Prothrombin Antibodies – Factor II, FII, F2

Affinity Biologicals, Inc. manufactures a broad range of Prothrombin Antibodies – Factor II, FII, F2 which can be found in the listing below.   Further information about each individual Prothrombin Antibodies – Factor II, FII, F2 is available by following the associated links.  Our Prothrombin Antibodies – Factor II, FII, F2 are excellent for us in immunoassays where high sensitivity is required and are frequently the preferred reagent for immunopreciptaion techniques and activity neutralization assays.  These antibodies have proven to be extremely useful in the preparation of immune-adsorbent resins for use in immuno-depletion of specific proteins from plasma as well as immuno-affinity purification of proteins.  Affinity’s Prothrombin Antibodies – Factor II, FII, F2 are manufactured for use in research applications.

Listing of Prothrombin Antibodies – Factor II, FII, F2

Description of Prothrombin – Factor II, FII, F2

Prothrombin (factor II, F.II) is a vitamin K-dependent glycoprotein produced in the liver.  The concentration of prothrombin in plasma is ~100 μg/ml (~1.4 μM).  Prothrombin is a single chain molecule with a molecular weight of 72 kDa.  Prothrombin consists of a catalytic domain followed by two kringle structures and an amino-terminal domain containing 10 γ-carboxy-glutamic acid (gla) residues. These gla residues allow prothrombin to bind to membranes that contain acidic phospholipids in a calcium dependent manner.  The binding to membranes is required for effective presentation of prothrombin as a substrate for activation by the prothrombinase complex, which consists of activated factor X, activated cofactor V and calcium on phospholipid membrane.  Activation by prothrombinase occurs by sequential cleavage after residue Arg320 then after Arg271 to produce the active protease α-thrombin (37 kDa) and the by-product prothrombin fragment 1.2 (35 kDa).  The product thrombin further cleaves prothrombin fragment 1.2 after residue Arg155 into individual prothrombin fragments 1 and 2.  The activity of α-thrombin in plasma is inhibited primarily by antithrombin and the rate of inhibition is accelerated 1000-fold in the presence of optimal concentrations of heparin.  Other physiological inhibitors of thrombin in the absence of heparin include α2macroglobulin and α1antitrypsin1-3.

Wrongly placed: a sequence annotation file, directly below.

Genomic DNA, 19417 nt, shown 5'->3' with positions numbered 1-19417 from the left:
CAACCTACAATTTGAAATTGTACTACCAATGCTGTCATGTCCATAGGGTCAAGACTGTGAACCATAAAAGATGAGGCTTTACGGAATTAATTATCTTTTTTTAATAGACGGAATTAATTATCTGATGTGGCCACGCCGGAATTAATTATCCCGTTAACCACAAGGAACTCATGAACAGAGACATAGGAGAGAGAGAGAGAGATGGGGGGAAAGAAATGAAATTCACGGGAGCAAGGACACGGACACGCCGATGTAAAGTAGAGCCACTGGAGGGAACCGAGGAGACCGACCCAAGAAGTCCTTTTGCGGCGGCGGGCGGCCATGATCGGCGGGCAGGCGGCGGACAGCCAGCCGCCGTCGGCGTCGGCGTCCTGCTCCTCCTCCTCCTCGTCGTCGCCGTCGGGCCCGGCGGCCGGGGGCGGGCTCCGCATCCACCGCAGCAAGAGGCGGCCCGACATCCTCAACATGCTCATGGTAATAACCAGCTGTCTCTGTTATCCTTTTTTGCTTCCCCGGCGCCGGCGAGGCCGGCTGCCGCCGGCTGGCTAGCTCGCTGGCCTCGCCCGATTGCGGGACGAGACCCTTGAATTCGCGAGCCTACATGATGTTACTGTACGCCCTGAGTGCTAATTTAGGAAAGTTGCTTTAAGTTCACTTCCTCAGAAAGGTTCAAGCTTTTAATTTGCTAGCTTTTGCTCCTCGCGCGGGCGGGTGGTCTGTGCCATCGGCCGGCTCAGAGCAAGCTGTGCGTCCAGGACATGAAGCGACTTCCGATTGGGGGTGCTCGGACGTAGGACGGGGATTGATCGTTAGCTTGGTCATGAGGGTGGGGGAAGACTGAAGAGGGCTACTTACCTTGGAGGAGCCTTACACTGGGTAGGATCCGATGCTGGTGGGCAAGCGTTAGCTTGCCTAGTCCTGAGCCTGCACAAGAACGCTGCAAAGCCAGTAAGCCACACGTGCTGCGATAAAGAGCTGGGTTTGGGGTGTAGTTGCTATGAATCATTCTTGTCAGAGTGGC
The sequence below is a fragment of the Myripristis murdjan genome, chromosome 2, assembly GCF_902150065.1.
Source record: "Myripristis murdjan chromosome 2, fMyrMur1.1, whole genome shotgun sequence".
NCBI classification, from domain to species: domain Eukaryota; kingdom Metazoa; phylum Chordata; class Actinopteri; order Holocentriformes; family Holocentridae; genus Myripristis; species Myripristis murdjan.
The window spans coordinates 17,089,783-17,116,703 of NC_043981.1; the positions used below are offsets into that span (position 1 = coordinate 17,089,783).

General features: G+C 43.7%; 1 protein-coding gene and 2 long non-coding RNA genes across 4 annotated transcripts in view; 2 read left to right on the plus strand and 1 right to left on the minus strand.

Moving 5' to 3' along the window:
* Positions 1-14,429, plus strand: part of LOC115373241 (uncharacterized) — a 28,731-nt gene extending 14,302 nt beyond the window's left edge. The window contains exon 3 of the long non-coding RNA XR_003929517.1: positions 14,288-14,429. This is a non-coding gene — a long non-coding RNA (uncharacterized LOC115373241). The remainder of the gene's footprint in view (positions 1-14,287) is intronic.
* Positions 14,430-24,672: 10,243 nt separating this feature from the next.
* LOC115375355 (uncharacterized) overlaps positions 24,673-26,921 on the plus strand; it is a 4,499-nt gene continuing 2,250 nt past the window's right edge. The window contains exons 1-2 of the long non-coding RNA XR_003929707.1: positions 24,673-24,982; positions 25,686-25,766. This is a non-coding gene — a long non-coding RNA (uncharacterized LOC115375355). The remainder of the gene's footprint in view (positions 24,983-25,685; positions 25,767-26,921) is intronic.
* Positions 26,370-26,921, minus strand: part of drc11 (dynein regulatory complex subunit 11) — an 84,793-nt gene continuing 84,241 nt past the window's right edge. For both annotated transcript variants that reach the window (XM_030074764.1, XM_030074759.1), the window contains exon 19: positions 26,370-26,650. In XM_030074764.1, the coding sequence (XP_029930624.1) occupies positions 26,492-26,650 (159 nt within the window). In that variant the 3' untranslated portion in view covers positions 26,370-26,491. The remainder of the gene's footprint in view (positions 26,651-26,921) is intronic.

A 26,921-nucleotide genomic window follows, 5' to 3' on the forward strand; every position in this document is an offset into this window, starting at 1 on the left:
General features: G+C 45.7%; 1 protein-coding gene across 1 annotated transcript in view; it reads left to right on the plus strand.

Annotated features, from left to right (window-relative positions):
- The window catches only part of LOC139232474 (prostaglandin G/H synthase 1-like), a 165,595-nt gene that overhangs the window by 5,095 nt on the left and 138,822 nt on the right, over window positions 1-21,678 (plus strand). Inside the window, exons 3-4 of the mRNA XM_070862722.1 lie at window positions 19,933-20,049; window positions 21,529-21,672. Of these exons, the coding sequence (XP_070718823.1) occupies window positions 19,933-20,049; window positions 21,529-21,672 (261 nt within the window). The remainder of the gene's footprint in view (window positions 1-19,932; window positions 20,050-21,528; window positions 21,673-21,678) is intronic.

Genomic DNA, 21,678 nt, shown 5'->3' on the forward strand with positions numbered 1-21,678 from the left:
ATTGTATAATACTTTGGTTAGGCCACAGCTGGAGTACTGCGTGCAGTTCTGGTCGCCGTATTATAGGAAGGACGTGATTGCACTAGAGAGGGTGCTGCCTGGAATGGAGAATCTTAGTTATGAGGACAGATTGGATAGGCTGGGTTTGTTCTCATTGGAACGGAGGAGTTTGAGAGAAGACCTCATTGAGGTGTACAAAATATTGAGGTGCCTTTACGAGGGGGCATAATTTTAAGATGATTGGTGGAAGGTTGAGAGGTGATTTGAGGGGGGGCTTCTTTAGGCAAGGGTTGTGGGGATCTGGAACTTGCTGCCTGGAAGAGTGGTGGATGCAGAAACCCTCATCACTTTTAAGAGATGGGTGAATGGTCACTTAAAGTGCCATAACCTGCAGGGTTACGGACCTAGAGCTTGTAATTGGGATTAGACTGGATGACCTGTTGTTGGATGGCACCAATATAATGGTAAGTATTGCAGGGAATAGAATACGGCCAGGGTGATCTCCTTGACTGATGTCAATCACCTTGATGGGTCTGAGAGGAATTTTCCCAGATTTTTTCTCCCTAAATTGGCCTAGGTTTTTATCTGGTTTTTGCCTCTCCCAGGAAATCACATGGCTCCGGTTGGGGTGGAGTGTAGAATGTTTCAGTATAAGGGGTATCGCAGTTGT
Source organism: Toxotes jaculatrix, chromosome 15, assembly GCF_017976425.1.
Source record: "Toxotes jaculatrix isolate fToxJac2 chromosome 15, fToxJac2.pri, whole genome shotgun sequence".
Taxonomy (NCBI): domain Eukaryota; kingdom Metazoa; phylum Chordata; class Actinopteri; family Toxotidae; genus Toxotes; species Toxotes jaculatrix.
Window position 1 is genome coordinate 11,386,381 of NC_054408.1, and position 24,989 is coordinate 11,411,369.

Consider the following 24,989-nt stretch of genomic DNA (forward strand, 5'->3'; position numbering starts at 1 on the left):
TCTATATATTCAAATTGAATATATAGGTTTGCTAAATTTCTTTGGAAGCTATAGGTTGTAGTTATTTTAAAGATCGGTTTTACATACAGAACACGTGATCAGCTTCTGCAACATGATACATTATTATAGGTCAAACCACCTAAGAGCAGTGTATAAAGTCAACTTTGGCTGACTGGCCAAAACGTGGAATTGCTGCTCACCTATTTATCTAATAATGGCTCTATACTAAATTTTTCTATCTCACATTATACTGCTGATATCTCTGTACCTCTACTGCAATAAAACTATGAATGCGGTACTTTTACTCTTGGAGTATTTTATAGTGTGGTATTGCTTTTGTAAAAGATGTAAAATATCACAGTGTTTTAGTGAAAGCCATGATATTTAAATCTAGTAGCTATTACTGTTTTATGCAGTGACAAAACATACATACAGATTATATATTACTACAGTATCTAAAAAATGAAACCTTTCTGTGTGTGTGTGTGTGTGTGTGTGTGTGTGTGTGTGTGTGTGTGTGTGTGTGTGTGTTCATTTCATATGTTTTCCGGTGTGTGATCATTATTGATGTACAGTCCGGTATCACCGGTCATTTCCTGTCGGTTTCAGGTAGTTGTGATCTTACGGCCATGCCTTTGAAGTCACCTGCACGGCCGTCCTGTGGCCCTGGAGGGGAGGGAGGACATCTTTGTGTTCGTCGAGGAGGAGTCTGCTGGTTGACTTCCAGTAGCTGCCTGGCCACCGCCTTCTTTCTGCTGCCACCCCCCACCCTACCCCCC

References and Reviews

  1. Mann KG; Prothrombin and Thrombin; in Hemostasis and Thrombosis, 3rd Edition, eds. RW Colman, J
  2. Hirsh, VJ Marder and EW Salzman, pp. 184-199, J.B. Lippincott Co., Philadelphia PA, USA, 1994.
  3. Mann KG; Prothrombin; Methods in Enzymology 45, pp 123-156, 1976.
  4. Downing MW, Bloom JW, Mann KG; Comparison of the Inhibition of Thrombin by Three Plasma Protease Inhibitors; Biochemistry 17, pp 2649-2653, 1978.